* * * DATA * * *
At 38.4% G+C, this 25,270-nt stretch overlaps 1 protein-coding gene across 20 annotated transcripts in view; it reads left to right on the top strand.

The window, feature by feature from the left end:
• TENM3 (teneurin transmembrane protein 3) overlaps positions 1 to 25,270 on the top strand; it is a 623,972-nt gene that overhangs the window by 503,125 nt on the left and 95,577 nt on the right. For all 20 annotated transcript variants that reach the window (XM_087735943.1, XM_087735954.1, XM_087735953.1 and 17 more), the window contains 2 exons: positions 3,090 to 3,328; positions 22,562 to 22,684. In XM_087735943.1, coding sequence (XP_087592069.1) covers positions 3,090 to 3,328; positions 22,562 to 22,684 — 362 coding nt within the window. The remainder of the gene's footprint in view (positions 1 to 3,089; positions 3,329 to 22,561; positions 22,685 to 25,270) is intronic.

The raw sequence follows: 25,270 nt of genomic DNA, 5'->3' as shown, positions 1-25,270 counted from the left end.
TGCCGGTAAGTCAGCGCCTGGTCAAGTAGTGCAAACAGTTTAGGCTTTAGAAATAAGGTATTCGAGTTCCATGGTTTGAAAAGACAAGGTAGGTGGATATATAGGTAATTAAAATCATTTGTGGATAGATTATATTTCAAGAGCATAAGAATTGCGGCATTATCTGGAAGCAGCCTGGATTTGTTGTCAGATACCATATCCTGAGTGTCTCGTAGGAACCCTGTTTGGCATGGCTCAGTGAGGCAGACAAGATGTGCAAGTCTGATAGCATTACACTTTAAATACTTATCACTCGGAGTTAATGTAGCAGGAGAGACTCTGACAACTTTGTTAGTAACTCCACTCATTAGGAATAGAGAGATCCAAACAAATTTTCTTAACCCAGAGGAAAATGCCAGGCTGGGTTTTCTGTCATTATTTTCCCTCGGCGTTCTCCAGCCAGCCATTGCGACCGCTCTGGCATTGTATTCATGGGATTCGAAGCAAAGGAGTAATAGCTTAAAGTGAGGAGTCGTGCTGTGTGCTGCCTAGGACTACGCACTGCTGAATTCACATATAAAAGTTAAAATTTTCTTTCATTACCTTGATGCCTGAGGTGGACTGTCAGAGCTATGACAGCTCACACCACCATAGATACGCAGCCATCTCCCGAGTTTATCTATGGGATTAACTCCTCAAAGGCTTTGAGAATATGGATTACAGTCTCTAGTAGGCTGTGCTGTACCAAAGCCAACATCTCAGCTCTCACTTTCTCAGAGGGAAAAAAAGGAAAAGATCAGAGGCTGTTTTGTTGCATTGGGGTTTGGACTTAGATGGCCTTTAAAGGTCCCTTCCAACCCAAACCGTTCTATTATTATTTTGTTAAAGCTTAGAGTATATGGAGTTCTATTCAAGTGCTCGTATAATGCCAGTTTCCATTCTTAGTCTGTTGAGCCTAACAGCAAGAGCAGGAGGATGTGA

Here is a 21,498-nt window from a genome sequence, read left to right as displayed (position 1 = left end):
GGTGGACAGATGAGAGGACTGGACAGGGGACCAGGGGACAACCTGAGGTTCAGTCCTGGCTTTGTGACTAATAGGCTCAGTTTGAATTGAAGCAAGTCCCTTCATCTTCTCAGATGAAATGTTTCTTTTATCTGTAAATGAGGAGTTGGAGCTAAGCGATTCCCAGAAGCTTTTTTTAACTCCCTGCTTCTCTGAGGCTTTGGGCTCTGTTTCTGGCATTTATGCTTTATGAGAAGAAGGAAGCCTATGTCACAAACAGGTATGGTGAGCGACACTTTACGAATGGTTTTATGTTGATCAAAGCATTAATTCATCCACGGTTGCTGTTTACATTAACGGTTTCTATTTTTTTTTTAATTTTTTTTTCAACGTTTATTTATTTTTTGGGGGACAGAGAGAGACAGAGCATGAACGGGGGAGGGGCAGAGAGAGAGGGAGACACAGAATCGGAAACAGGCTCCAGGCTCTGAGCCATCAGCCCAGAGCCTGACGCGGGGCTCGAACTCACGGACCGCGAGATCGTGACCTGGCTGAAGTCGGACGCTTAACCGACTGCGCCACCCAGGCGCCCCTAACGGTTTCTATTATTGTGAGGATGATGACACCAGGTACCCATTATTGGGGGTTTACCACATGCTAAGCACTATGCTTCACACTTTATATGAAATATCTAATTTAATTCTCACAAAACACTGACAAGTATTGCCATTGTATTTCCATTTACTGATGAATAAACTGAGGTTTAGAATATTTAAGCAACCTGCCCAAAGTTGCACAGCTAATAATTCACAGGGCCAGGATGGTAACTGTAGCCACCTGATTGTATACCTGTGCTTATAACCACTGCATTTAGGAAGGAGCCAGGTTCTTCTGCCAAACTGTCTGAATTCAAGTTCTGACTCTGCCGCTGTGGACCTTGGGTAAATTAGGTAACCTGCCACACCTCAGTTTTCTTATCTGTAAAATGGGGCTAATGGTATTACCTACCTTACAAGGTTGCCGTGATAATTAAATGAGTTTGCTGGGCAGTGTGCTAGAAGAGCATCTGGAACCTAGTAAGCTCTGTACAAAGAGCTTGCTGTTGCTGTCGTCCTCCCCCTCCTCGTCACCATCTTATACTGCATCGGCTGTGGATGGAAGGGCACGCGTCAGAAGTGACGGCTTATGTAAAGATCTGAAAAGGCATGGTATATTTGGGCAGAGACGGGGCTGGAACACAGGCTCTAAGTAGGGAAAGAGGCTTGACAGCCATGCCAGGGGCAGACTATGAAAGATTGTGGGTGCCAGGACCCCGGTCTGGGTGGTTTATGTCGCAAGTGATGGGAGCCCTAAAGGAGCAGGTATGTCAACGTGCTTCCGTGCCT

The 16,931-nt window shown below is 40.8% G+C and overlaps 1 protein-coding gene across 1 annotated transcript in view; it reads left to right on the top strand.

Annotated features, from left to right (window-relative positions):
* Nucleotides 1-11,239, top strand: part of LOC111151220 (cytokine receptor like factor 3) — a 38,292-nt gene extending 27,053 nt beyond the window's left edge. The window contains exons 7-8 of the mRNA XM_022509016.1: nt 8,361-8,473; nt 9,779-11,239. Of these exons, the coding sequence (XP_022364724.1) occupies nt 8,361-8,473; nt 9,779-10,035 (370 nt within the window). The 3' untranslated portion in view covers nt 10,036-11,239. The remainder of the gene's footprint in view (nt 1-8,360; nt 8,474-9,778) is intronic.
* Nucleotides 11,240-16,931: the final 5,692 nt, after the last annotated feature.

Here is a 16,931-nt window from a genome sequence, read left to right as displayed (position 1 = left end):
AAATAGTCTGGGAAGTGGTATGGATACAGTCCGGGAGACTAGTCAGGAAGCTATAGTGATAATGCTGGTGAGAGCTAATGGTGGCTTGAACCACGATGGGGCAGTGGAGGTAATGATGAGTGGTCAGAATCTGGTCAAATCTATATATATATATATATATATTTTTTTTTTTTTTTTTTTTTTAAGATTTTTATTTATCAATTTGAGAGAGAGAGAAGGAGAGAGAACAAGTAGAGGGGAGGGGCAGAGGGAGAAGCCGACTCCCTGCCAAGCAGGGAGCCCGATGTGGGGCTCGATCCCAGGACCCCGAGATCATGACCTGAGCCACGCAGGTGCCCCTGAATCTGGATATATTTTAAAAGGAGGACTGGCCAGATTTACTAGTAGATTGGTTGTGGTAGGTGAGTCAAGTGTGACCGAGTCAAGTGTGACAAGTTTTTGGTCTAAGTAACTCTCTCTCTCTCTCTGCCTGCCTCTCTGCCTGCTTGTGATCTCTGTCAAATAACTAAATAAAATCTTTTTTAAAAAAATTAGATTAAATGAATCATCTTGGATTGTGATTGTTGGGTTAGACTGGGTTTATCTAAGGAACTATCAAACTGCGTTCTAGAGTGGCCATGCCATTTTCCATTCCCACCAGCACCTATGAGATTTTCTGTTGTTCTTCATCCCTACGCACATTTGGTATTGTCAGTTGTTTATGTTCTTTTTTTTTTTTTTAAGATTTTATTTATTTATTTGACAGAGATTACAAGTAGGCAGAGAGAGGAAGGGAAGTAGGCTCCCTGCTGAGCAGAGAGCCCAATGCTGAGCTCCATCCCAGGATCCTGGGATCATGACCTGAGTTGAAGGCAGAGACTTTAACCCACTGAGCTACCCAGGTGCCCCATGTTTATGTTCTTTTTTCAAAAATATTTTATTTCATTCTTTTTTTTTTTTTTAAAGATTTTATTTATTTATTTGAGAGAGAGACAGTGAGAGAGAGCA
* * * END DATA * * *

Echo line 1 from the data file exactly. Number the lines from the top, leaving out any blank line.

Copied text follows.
At 38.4% G+C, this 25,270-nt stretch overlaps 1 protein-coding gene across 20 annotated transcripts in view; it reads left to right on the top strand.